Robert Dietz, chief economist at the National Association of Home Builders (NAHB), spoke at a recent National Association of Realtors conference. There, he said the high cost of building homes is having an effect on supply.
“Over the last five years, the total effect of building codes, land use, environmental laws and other rules have caused regulatory costs to rise 29 percent,” said Dietz.
Dietz gave other reasons why builders aren’t crafting more new homes:
- An aging workforce has led to a shortage of construction workers.
- Fewer lots are available.
- Building materials and land costs continue to rise.
- Builders are finding it hard to get construction loans.
“Depending on the region, raw land can be a challenge,” says Tamara Dorris, real estate professor at American River College. “In many developed metro areas, for example, any new developments need to be miles away from downtown. With many first-time buyers working downtown, this increases commute time. And with young families needing daycare, the downside increases.”
Thinking outside the big box
Yet, there are signs of hope. First, builders feel more optimistic lately. The NAHB’s builder sentiment index climbed to 70 in November, the highest score since March. Also, Dietz noted a shift toward building more townhomes and smaller homes. These can be more affordable for first-timers.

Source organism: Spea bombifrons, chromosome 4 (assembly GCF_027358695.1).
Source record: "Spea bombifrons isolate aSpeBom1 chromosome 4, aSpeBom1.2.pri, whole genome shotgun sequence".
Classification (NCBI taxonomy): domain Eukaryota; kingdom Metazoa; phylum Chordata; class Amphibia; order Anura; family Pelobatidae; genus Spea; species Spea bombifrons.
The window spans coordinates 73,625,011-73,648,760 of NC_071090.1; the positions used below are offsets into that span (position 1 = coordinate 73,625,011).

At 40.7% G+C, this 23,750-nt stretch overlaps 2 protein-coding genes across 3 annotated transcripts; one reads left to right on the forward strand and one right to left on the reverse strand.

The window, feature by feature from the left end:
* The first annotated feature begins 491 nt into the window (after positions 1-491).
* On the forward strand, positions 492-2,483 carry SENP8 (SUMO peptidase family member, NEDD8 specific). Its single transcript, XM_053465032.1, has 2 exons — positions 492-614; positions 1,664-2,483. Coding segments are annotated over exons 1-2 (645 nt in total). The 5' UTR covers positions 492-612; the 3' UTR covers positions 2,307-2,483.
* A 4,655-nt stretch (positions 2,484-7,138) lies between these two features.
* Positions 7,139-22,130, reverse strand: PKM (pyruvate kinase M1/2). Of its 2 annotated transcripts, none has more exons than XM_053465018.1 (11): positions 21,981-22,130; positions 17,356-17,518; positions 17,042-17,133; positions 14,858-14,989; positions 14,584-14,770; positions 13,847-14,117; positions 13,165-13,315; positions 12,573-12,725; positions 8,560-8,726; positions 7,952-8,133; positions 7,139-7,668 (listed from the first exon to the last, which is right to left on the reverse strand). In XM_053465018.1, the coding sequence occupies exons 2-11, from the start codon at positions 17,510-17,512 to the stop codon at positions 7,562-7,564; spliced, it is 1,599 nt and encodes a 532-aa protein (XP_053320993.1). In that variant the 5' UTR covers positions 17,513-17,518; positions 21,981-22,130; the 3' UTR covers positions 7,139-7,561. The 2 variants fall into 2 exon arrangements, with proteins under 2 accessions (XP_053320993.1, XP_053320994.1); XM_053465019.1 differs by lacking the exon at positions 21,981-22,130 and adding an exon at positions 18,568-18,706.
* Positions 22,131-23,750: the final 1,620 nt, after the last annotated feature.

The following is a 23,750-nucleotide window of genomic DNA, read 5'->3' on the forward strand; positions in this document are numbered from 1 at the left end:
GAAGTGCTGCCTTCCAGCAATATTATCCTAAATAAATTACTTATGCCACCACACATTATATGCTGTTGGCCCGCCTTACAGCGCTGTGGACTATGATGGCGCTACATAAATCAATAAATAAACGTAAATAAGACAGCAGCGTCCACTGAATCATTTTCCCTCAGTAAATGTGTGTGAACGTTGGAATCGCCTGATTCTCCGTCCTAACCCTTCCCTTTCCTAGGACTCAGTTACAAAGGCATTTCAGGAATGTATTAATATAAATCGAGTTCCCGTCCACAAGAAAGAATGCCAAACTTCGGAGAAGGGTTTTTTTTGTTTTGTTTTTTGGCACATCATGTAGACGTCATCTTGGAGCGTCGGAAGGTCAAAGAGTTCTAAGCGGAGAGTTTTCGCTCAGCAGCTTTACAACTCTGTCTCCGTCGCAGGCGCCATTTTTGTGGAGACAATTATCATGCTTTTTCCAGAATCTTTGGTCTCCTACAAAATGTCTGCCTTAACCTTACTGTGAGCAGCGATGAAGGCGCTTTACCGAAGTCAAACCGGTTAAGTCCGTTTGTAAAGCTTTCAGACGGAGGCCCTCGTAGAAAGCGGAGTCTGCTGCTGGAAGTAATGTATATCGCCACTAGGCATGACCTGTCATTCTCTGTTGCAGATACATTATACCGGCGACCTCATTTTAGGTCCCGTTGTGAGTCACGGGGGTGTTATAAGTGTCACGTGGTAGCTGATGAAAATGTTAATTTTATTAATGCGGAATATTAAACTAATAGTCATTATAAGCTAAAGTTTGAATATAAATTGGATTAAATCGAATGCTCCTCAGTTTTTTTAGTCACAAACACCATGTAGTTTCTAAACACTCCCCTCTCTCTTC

“A townhome could prove more affordable than a detached home. It can also involve less upkeep. If you can find a new townhome, this could be a decent strategy for a first-time buyer. You could build equity, sell it later and buy a detached or new home of your choice,” Lautz adds.
“But the downside of townhomes, as well as condos, are homeowners association dues. These can be steep. They also may lack yards and garages. Many first-timers value these features,” Dorris says.
Strategies for success
For these and other reasons, a pre-owned single-family home remains a popular choice.
“We polled recent buyers about why they bought a previously owned home versus a new home. The top reason they opted for the former was better price and better overall value. They also liked the charm and character that an existing home offers,” says Lautz.
To boost your odds of finding a new or resale home at the right price, try these tips:
- Consult with a mortgage expert. Learn what kind of financing you qualify for, which can narrow down your choices. “Get preapproved with a good lender. Then you can hunt for homes that work with your loan,” says Dorris.
- Put away as much as you can toward the down payment. “Be prepared to make financial sacrifices, like cutting back on entertainment and nonessential goods,” says Lautz. “Think about working a second job if you have to.”
- Enlist a skilled real estate agent. “Find an agent who knows your area of interest,” Dorris adds. “And trust your agent when it comes to making the best offer with respect to terms and concessions.”
The other way to reduce your housing costs is to find the right mortgage.
What are today’s mortgage rates?
Today’ mortgage rates are very stable and not moving up or down too much. This should remove some of the pressure on buyers right now.Verify your new rate (May 31st, 2020)